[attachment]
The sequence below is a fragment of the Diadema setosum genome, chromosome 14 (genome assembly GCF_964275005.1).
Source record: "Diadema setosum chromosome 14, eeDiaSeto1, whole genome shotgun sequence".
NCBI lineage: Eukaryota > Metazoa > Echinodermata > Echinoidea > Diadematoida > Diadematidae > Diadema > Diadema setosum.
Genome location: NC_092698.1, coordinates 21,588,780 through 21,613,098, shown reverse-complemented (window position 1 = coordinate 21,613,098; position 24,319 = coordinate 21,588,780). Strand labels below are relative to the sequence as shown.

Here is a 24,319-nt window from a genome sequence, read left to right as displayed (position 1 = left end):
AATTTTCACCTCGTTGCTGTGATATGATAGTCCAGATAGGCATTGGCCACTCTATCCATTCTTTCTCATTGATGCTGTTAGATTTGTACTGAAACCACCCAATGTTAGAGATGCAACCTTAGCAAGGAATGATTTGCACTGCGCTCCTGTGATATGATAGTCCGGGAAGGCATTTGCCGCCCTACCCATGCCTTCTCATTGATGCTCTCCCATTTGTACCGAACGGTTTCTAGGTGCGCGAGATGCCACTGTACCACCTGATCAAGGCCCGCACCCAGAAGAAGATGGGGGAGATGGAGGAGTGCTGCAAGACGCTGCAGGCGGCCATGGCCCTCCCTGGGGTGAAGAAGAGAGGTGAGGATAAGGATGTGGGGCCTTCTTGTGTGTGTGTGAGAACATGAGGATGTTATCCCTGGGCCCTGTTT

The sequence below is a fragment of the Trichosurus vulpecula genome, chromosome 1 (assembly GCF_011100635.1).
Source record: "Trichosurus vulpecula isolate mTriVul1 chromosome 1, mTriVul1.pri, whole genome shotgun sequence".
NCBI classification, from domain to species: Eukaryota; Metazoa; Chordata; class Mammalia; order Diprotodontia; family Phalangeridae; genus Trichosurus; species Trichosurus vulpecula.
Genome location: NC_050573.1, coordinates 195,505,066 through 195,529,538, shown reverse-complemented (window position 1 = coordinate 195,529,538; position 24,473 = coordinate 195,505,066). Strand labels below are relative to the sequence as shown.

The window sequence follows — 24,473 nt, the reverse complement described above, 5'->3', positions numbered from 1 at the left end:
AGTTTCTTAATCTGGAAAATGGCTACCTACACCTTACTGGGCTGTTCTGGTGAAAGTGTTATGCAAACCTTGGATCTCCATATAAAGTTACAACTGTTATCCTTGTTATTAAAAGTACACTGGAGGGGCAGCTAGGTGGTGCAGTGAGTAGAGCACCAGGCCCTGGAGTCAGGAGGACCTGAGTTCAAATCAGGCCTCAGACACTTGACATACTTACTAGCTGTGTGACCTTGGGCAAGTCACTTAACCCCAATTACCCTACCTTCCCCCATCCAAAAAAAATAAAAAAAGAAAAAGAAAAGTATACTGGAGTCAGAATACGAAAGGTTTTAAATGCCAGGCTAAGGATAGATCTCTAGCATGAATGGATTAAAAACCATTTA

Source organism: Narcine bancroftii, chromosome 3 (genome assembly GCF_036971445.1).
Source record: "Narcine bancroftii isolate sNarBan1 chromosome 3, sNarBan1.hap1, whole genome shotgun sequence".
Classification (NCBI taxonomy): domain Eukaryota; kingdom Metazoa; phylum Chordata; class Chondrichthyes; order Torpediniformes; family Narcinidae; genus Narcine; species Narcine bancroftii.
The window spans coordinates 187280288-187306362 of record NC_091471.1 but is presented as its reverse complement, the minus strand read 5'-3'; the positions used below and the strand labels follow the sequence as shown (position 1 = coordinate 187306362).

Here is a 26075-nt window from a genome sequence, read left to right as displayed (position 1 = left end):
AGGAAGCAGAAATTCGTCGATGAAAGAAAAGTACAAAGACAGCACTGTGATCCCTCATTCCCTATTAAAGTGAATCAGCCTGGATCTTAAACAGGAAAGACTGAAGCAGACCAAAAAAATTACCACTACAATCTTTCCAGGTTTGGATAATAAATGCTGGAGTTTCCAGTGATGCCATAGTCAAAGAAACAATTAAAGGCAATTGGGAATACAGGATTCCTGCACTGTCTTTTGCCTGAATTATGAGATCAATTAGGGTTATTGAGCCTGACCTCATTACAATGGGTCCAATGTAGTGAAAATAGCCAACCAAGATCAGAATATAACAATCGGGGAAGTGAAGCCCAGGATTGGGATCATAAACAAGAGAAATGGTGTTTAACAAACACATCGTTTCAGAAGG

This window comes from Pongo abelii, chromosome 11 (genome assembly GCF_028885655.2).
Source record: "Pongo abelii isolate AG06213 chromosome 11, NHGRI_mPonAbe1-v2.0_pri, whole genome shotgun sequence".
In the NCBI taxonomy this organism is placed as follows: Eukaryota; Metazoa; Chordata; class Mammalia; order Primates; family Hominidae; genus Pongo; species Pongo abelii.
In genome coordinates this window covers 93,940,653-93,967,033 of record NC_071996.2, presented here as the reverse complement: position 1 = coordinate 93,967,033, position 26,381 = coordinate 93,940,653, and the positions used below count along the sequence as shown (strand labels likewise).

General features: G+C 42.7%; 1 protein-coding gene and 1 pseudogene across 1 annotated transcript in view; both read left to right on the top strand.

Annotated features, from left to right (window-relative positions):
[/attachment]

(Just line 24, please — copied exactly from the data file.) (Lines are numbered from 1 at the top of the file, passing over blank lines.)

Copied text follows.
Annotated features, from left to right (window-relative positions):